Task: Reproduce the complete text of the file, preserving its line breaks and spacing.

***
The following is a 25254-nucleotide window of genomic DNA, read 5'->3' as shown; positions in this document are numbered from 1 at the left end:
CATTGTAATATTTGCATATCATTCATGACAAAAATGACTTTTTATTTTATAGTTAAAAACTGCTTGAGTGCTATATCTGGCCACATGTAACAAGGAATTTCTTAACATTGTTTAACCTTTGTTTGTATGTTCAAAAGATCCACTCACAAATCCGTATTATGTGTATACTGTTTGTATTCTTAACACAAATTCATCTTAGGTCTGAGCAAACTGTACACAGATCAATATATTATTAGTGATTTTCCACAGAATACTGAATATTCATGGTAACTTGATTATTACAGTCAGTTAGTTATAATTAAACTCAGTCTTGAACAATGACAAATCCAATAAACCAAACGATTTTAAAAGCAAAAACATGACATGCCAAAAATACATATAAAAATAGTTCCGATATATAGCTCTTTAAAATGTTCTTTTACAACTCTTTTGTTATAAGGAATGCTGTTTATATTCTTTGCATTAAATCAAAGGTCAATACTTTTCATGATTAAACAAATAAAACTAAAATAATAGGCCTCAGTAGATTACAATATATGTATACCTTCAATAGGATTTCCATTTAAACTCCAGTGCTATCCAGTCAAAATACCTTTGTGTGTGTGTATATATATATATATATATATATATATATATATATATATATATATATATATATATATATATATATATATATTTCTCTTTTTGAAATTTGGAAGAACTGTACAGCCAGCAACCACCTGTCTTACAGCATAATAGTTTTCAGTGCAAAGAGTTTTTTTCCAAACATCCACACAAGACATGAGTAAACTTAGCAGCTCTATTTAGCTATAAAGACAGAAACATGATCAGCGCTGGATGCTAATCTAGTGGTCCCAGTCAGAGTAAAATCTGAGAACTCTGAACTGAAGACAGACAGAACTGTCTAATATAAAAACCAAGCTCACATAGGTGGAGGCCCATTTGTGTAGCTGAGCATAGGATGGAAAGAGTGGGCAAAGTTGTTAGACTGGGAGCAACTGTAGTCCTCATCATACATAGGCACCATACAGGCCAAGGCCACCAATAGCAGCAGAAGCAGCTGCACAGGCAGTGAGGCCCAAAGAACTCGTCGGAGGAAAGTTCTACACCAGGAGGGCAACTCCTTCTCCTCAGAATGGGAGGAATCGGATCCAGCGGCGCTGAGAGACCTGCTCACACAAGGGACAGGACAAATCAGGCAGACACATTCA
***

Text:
The following is a 25254-nucleotide window of genomic DNA, read 5'->3' as shown; positions in this document are numbered from 1 at the left end:
CATTGTAATATTTGCATATCATTCATGACAAAAATGACTTTTTATTTTATAGTTAAAAACTGCTTGAGTGCTATATCTGGCCACATGTAACAAGGAATTTCTTAACATTGTTTAACCTTTGTTTGTATGTTCAAAAGATCCACTCACAAATCCGTATTATGTGTATACTGTTTGTATTCTTAACACAAATTCATCTTAGGTCTGAGCAAACTGTACACAGATCAATATATTATTAGTGATTTTCCACAGAATACTGAATATTCATGGTAACTTGATTATTACAGTCAGTTAGTTATAATTAAACTCAGTCTTGAACAATGACAAATCCAATAAACCAAACGATTTTAAAAGCAAAAACATGACATGCCAAAAATACATATAAAAATAGTTCCGATATATAGCTCTTTAAAATGTTCTTTTACAACTCTTTTGTTATAAGGAATGCTGTTTATATTCTTTGCATTAAATCAAAGGTCAATACTTTTCATGATTAAACAAATAAAACTAAAATAATAGGCCTCAGTAGATTACAATATATGTATACCTTCAATAGGATTTCCATTTAAACTCCAGTGCTATCCAGTCAAAATACCTTTGTGTGTGTGTATATATATATATATATATATATATATATATATATATATATATATATATATATATATATATATATATATATTTCTCTTTTTGAAATTTGGAAGAACTGTACAGCCAGCAACCACCTGTCTTACAGCATAATAGTTTTCAGTGCAAAGAGTTTTTTTCCAAACATCCACACAAGACATGAGTAAACTTAGCAGCTCTATTTAGCTATAAAGACAGAAACATGATCAGCGCTGGATGCTAATCTAGTGGTCCCAGTCAGAGTAAAATCTGAGAACTCTGAACTGAAGACAGACAGAACTGTCTAATATAAAAACCAAGCTCACATAGGTGGAGGCCCATTTGTGTAGCTGAGCATAGGATGGAAAGAGTGGGCAAAGTTGTTAGACTGGGAGCAACTGTAGTCCTCATCATACATAGGCACCATACAGGCCAAGGCCACCAATAGCAGCAGAAGCAGCTGCACAGGCAGTGAGGCCCAAAGAACTCGTCGGAGGAAAGTTCTACACCAGGAGGGCAACTCCTTCTCCTCAGAATGGGAGGAATCGGATCCAGCGGCGCTGAGAGACCTGCTCACACAAGGGACAGGACAAATCAGGCAGACACATTCA